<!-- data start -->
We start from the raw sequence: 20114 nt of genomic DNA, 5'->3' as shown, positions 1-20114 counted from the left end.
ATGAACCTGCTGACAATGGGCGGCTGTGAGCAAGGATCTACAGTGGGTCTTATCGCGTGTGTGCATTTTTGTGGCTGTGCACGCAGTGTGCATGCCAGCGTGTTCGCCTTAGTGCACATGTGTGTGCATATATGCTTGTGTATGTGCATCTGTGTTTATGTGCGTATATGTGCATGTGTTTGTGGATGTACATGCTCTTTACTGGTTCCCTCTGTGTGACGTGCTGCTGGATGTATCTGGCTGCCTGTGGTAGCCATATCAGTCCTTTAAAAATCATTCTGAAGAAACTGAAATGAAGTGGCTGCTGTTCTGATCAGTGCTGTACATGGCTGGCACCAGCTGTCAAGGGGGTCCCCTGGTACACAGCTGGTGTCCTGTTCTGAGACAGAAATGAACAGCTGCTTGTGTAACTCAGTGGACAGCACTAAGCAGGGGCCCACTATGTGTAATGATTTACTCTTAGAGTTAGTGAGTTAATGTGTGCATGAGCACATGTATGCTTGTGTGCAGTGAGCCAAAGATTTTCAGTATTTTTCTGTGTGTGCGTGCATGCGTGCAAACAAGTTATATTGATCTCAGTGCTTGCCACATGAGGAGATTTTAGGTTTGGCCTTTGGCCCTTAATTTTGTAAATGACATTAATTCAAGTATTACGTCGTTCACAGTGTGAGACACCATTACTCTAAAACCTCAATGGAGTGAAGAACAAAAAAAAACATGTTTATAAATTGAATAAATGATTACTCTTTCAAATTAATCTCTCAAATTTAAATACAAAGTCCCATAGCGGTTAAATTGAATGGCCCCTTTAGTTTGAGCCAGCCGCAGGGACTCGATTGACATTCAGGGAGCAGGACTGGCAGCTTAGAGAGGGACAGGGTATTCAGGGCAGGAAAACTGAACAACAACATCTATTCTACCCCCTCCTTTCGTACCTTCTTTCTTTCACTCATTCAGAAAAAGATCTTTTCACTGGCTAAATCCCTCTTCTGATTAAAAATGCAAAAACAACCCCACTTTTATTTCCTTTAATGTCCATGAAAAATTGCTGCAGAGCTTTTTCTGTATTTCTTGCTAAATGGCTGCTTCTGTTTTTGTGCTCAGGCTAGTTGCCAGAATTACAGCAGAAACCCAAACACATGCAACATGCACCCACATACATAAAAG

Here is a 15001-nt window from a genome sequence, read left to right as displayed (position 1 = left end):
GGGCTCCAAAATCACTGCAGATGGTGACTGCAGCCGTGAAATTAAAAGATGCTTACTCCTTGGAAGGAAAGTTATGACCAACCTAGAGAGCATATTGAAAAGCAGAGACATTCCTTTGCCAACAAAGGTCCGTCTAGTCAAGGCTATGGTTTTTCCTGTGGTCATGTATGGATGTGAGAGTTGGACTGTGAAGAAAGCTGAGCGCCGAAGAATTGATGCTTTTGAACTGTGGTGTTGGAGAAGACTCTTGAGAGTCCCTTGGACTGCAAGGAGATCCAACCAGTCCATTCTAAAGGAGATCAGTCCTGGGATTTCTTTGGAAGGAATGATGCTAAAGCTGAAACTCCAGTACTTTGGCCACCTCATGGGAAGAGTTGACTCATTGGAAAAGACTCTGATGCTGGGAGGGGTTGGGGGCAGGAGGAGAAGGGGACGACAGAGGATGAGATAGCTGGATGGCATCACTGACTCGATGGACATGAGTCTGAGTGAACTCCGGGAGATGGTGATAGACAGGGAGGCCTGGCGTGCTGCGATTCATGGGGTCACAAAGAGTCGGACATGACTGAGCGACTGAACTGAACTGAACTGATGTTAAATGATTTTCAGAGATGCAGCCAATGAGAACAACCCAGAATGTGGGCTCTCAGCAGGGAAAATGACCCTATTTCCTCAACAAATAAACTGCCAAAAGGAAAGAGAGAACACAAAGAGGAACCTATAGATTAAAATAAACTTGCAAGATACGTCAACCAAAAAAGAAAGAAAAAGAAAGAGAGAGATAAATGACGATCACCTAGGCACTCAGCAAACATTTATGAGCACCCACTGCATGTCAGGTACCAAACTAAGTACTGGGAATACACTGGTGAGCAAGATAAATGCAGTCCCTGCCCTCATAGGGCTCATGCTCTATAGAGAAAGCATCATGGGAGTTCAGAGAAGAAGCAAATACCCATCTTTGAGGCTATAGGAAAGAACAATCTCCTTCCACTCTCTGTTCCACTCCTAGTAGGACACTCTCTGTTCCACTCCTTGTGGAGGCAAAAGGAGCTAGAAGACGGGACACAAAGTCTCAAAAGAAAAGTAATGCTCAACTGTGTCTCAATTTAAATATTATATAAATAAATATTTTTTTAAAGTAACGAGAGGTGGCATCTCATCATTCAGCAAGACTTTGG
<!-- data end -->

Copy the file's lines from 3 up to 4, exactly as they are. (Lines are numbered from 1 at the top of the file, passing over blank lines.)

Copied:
Here is a 15001-nt window from a genome sequence, read left to right as displayed (position 1 = left end):
GGGCTCCAAAATCACTGCAGATGGTGACTGCAGCCGTGAAATTAAAAGATGCTTACTCCTTGGAAGGAAAGTTATGACCAACCTAGAGAGCATATTGAAAAGCAGAGACATTCCTTTGCCAACAAAGGTCCGTCTAGTCAAGGCTATGGTTTTTCCTGTGGTCATGTATGGATGTGAGAGTTGGACTGTGAAGAAAGCTGAGCGCCGAAGAATTGATGCTTTTGAACTGTGGTGTTGGAGAAGACTCTTGAGAGTCCCTTGGACTGCAAGGAGATCCAACCAGTCCATTCTAAAGGAGATCAGTCCTGGGATTTCTTTGGAAGGAATGATGCTAAAGCTGAAACTCCAGTACTTTGGCCACCTCATGGGAAGAGTTGACTCATTGGAAAAGACTCTGATGCTGGGAGGGGTTGGGGGCAGGAGGAGAAGGGGACGACAGAGGATGAGATAGCTGGATGGCATCACTGACTCGATGGACATGAGTCTGAGTGAACTCCGGGAGATGGTGATAGACAGGGAGGCCTGGCGTGCTGCGATTCATGGGGTCACAAAGAGTCGGACATGACTGAGCGACTGAACTGAACTGAACTGATGTTAAATGATTTTCAGAGATGCAGCCAATGAGAACAACCCAGAATGTGGGCTCTCAGCAGGGAAAATGACCCTATTTCCTCAACAAATAAACTGCCAAAAGGAAAGAGAGAACACAAAGAGGAACCTATAGATTAAAATAAACTTGCAAGATACGTCAACCAAAAAAGAAAGAAAAAGAAAGAGAGAGATAAATGACGATCACCTAGGCACTCAGCAAACATTTATGAGCACCCACTGCATGTCAGGTACCAAACTAAGTACTGGGAATACACTGGTGAGCAAGATAAATGCAGTCCCTGCCCTCATAGGGCTCATGCTCTATAGAGAAAGCATCATGGGAGTTCAGAGAAGAAGCAAATACCCATCTTTGAGGCTATAGGAAAGAACAATCTCCTTCCACTCTCTGTTCCACTCCTAGTAGGACACTCTCTGTTCCACTCCTTGTGGAGGCAAAAGGAGCTAGAAGACGGGACACAAAGTCTCAAAAGAAAAGTAATGCTCAACTGTGTCTCAATTTAAATATTATATAAATAAATATTTTTTTAAAGTAACGAGAGGTGGCATCTCATCATTCAGCAAGACTTTGG